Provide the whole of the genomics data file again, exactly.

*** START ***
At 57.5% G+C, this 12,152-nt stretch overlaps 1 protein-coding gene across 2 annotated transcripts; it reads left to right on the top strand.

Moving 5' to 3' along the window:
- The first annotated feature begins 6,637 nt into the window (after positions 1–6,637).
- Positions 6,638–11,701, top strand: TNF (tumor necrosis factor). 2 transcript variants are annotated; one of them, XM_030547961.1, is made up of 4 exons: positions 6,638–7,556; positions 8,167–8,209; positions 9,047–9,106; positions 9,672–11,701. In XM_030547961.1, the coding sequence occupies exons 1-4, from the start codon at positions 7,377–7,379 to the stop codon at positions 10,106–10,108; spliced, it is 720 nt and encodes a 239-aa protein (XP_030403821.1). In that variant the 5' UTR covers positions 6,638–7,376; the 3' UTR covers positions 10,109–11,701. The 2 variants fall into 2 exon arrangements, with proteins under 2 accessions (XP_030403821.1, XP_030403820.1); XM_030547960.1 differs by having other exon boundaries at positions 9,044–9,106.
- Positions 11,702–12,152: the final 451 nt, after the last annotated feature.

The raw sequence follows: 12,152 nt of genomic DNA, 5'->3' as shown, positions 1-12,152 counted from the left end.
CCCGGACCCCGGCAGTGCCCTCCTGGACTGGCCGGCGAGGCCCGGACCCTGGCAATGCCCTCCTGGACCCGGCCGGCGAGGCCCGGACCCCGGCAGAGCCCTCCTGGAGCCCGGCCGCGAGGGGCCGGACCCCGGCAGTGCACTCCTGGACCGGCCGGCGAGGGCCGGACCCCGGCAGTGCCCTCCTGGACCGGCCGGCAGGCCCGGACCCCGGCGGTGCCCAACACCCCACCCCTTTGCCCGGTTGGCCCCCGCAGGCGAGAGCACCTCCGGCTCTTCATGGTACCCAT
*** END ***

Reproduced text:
At 57.5% G+C, this 12,152-nt stretch overlaps 1 protein-coding gene across 2 annotated transcripts; it reads left to right on the top strand.

Moving 5' to 3' along the window:
- The first annotated feature begins 6,637 nt into the window (after positions 1–6,637).
- Positions 6,638–11,701, top strand: TNF (tumor necrosis factor). 2 transcript variants are annotated; one of them, XM_030547961.1, is made up of 4 exons: positions 6,638–7,556; positions 8,167–8,209; positions 9,047–9,106; positions 9,672–11,701. In XM_030547961.1, the coding sequence occupies exons 1-4, from the start codon at positions 7,377–7,379 to the stop codon at positions 10,106–10,108; spliced, it is 720 nt and encodes a 239-aa protein (XP_030403821.1). In that variant the 5' UTR covers positions 6,638–7,376; the 3' UTR covers positions 10,109–11,701. The 2 variants fall into 2 exon arrangements, with proteins under 2 accessions (XP_030403821.1, XP_030403820.1); XM_030547960.1 differs by having other exon boundaries at positions 9,044–9,106.
- Positions 11,702–12,152: the final 451 nt, after the last annotated feature.

The raw sequence follows: 12,152 nt of genomic DNA, 5'->3' as shown, positions 1-12,152 counted from the left end.
CCCGGACCCCGGCAGTGCCCTCCTGGACTGGCCGGCGAGGCCCGGACCCTGGCAATGCCCTCCTGGACCCGGCCGGCGAGGCCCGGACCCCGGCAGAGCCCTCCTGGAGCCCGGCCGCGAGGGGCCGGACCCCGGCAGTGCACTCCTGGACCGGCCGGCGAGGGCCGGACCCCGGCAGTGCCCTCCTGGACCGGCCGGCAGGCCCGGACCCCGGCGGTGCCCAACACCCCACCCCTTTGCCCGGTTGGCCCCCGCAGGCGAGAGCACCTCCGGCTCTTCATGGTACCCAT